Stoke the fire in your soul

We are all creatures of habit. From the moment we get out of bed in the morning until we return there in the evening, our daily routines are much the same. We drive the same way to work, during which we listen to the same radio station; we stop at the same coffee shop where we buy the same coffee. At night, we make the same meals and mindlessly watch the same television shows. Then we pray the same prayers. And the cycle begins again the next morning.

We do this every day, all the while longing for more.

We crave the peace that we know will only come from knowing Christ better, understanding his Church more, learning about those who devoted their lives to doing his will. And yet we leave no time to tend that fire that is burning within us.

But in order to change our lives, we first must change our habits. St. Paul of the Cross gives us a few suggestions: “Prayer, good reading, the frequentation of the sacraments ... these are, believe me, the means of sanctifying yourself.”

While a stronger prayer life and more frequent reception of the sacraments are obvious ways to grow in faith, many ignore the third recommendation: good reading. Because in order to grow spiritually, we must grow in intellect and understanding — of God and of ourselves. More importantly, we must make time to sit in silence and be inspired.

St. Jerome said, “When we pray, we speak to God; but when we read, God speaks to us.”

What God is offering us in that silence is an invitation to know him better. Are we too busy to accept?

On the following pages, Our Sunday Visitor suggests a list of books that are sure to inform and inspire you on your faith journey. Take the time this fall to stir that fire within, because if you’re tired of being stagnant in your faith, perhaps it’s time to turn the page.

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Author: Daniel C. Mattson
Price: $17.95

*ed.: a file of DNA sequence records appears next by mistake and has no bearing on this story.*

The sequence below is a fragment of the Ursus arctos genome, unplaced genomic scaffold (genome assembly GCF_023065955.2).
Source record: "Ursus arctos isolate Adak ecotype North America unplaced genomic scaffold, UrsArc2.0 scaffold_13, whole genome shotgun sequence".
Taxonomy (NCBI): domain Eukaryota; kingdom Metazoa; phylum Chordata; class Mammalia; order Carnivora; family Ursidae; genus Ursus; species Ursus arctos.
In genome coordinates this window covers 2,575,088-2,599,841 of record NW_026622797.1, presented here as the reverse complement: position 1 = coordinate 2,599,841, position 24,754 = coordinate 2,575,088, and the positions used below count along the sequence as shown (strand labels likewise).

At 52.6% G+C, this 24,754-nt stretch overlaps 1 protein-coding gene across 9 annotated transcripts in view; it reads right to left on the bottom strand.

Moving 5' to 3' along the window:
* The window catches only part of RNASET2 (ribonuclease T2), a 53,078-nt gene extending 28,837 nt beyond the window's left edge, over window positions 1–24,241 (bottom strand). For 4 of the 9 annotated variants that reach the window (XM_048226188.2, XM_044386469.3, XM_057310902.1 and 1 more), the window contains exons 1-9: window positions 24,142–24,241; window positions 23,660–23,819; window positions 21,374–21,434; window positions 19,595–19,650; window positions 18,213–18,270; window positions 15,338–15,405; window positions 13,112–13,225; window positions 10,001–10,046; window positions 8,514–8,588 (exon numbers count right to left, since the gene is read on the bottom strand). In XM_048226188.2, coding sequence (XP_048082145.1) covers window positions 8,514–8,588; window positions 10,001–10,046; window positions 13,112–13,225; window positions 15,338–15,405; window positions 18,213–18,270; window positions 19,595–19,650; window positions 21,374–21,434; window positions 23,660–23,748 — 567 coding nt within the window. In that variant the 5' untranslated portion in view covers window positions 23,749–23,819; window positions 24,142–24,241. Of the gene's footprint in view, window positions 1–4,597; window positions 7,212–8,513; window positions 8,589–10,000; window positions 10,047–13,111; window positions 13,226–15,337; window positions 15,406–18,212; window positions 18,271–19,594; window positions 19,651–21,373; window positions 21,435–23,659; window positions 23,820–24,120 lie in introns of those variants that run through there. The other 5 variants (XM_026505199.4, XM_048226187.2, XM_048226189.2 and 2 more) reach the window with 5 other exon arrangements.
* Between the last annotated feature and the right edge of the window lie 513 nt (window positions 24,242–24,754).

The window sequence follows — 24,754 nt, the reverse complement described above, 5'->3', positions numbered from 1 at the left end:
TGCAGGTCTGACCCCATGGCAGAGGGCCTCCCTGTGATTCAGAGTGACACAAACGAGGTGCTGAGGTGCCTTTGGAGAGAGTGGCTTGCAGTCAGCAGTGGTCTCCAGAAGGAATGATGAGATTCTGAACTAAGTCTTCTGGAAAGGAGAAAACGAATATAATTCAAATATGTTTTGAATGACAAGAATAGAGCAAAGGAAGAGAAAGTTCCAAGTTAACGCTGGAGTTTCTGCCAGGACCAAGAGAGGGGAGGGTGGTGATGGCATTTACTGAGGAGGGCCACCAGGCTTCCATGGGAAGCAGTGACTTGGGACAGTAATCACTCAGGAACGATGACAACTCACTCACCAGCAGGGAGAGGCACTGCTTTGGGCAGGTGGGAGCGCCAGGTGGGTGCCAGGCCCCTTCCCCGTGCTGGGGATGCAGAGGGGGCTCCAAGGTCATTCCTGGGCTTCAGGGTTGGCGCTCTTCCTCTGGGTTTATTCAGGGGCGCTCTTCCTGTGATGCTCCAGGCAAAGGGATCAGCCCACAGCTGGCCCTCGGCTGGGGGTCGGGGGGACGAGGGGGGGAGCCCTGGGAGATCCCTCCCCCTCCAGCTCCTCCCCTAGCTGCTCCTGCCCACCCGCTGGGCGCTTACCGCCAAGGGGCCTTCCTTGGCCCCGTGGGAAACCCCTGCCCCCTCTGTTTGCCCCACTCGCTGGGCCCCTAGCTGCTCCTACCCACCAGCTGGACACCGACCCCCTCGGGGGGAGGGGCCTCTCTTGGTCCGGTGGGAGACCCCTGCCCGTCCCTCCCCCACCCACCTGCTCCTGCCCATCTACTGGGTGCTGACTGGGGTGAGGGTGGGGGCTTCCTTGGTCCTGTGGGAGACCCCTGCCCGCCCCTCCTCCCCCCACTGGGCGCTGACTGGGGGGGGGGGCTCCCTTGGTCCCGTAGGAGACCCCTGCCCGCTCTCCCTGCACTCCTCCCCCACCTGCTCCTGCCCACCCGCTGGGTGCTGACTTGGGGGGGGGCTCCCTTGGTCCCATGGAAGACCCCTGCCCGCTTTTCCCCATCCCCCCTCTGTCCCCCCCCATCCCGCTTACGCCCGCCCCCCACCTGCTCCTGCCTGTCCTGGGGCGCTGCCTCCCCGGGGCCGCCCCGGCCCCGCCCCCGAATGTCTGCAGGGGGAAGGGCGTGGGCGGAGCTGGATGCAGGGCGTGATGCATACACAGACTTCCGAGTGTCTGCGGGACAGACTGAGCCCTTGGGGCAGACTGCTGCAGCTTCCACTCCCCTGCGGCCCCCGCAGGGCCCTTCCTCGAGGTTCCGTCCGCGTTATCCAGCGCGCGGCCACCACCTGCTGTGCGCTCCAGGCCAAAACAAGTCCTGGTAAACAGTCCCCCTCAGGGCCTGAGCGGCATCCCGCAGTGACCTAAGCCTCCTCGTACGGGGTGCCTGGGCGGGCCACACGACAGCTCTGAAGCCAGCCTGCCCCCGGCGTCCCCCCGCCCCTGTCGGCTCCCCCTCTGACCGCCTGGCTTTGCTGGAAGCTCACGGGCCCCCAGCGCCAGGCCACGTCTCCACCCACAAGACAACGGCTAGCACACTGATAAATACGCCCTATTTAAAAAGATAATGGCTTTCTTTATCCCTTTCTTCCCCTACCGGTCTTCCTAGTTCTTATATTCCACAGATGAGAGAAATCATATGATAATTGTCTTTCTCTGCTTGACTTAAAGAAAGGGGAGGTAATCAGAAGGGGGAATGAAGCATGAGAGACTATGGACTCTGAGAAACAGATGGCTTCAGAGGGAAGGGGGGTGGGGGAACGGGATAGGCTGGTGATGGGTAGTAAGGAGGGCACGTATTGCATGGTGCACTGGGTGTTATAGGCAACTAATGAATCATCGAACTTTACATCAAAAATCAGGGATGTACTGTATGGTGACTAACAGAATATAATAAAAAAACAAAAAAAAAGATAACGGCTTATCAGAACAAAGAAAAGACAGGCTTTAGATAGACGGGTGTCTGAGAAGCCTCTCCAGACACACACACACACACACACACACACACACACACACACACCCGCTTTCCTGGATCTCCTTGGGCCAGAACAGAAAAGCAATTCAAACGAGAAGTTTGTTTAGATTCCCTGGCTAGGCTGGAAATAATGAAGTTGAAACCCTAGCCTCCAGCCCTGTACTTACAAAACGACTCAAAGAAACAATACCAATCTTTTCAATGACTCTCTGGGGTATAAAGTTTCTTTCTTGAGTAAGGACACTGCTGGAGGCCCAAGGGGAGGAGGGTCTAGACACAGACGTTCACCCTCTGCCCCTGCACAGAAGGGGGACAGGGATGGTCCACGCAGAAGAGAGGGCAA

Summary: Daniel C. Mattson has written a moving story of his life that is thoroughly grounded in his Catholic faith and his determination not to be defined by his sexual identity. Perhaps the defining chapter — and the hardest to understand in a secular world where the label “gay” has become a battle cry for tolerance — might be “Why I Don’t Call Myself Gay.” “It seems to me that we should naturally be suspicious of the words a man chooses to describe his sexuality,” Mattson writes. “... The biggest reason I refuse to call myself gay is simple: I don’t think it’s objectively true.” Mattson emphasizes the beauty of loneliness, the nature of friendship and the strength he draws from the true
teachings of the Church.
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Author: Cardinal Luis Antonio Tagle
Publisher: Orbis Books
Price: $20
Summary: Cardinal Luis Antonio Tagle has emerged as a key voice on renewing the Church by focusing on those on the margins of society. “I Have Learned From the Least” is a book-length interview that lets Cardinal Tagle tell the story of his formation in the Philippines and his experiences as a young priest living in the United States. The book also allows the cardinal to discuss the future of the Church in Asia, the necessity of caring for the poor and the importance of being good stewards of God’s creation. As one likely to appear on the short lists of potential popes at the next conclave, his voice is an important one in the Church today and going forward.
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